The question researchers are trying to answer: Can weekly fasting reduce a person's risk of diabetes and coronary heart disease?
Researchers are now seeking participants for the study, people who have pre-diabetes, or those with diabetes who control the disease by diet alone.
New research suggests that routine periodic water-only fasting could reduce the risk of diabetes and coronary heart disease by reducing metabolic problems. Researchers want to build on that understanding. "Based on previous studies, our working hypothesis is that the potential benefit that we'll see from fasting is that it may renew the metabolism, or re-sensitize the body to insulin," said Benjamin Horne, PhD, director of cardiovascular and genetic epidemiology at the Intermountain Heart Institute at Intermountain Medical Center.
Participants in the five-week long study will engage in a 24-hour water-only fast, consuming nothing more than water and appropriate medications, six times over a five-week period. They will fast once at the beginning of the study and then a fast once per week at the end of each of the remaining five weeks.
Researchers will measure and record changes in their weight, blood pressure, and biomarkers of metabolic, cardiovascular, and general health over the course of the study to see how fasting affects the different variables.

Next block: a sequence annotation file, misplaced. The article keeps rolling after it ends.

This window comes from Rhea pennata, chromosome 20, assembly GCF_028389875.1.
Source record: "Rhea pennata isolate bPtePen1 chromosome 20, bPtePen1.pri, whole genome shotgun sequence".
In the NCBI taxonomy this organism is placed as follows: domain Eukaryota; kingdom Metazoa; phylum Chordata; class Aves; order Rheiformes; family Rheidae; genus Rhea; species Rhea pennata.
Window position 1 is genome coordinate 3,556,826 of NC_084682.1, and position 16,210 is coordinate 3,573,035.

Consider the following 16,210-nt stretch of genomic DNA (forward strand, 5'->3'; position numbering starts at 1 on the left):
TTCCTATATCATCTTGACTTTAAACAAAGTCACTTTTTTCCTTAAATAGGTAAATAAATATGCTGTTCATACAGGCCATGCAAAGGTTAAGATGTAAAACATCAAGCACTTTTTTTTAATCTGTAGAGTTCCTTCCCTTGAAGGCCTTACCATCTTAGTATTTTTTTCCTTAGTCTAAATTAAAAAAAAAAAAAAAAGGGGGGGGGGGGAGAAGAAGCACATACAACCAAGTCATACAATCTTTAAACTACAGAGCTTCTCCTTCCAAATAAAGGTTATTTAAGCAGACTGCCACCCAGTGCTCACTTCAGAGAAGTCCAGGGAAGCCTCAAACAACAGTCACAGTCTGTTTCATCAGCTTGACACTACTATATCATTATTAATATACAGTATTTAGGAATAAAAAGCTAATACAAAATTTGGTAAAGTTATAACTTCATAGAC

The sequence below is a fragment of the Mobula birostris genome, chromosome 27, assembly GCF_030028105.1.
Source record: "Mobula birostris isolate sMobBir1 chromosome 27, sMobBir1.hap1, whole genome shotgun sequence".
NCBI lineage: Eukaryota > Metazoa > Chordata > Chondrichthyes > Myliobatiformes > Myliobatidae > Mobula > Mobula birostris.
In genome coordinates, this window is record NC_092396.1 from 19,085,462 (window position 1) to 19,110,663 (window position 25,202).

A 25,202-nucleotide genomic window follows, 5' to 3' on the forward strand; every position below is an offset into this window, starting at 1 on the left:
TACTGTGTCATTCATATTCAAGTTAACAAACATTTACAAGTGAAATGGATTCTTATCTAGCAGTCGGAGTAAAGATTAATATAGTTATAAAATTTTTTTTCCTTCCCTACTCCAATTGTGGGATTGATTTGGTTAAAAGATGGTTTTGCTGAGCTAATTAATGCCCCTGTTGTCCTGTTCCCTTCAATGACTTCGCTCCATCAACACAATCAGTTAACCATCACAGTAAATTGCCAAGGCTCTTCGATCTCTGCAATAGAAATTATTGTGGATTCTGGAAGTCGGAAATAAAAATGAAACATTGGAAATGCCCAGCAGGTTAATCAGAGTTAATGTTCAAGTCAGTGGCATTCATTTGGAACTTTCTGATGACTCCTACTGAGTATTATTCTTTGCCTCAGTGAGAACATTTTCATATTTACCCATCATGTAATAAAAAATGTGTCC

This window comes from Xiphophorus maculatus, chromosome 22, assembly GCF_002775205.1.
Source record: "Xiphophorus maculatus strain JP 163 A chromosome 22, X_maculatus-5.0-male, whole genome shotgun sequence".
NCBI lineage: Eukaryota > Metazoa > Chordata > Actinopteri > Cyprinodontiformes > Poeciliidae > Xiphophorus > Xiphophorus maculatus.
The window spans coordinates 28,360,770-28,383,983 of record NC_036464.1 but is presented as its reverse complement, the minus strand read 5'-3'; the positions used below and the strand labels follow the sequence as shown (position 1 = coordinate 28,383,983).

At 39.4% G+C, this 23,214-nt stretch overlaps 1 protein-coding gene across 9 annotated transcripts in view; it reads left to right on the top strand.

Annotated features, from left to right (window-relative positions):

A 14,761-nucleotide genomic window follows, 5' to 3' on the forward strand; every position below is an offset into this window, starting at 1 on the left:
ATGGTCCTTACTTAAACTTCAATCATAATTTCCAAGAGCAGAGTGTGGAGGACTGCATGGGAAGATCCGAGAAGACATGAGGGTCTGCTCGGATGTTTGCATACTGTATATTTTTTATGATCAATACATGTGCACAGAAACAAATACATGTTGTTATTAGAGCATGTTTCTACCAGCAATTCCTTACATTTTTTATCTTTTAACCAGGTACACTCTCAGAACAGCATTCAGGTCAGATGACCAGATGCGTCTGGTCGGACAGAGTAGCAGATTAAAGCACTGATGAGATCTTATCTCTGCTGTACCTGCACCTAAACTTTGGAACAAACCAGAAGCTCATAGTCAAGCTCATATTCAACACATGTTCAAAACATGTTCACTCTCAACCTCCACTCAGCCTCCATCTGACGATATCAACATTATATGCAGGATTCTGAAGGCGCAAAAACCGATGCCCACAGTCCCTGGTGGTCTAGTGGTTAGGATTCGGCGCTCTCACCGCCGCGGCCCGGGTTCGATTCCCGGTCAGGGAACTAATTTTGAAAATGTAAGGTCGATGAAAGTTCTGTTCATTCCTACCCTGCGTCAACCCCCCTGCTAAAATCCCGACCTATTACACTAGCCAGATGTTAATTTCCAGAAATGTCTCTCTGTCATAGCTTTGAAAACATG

"We expect people that are likely to being diagnosed with diabetes would benefit most by this study," said Dr. Horne. "We're looking for people who are willing to try fasting to see if it is something that will benefit their health and the health of others like them, that are on the verge of having diabetes."
People eligible to participate must also meet the following conditions:
-Are between 30 and 69 years old.
-Have at least three of the following metabolic challenges: moderate to high blood sugar, high blood pressure, obesity, high triglycerides, and low "good" HDL cholesterol.
-Don't suffer from coronary disease, heart attack, stroke, clots, or heart failure.
-Aren't taking medications to control diabetes.
To participate or get more details about the study, please call the Intermountain Heart Institute at Intermountain Medical Center in at 801-507-4769.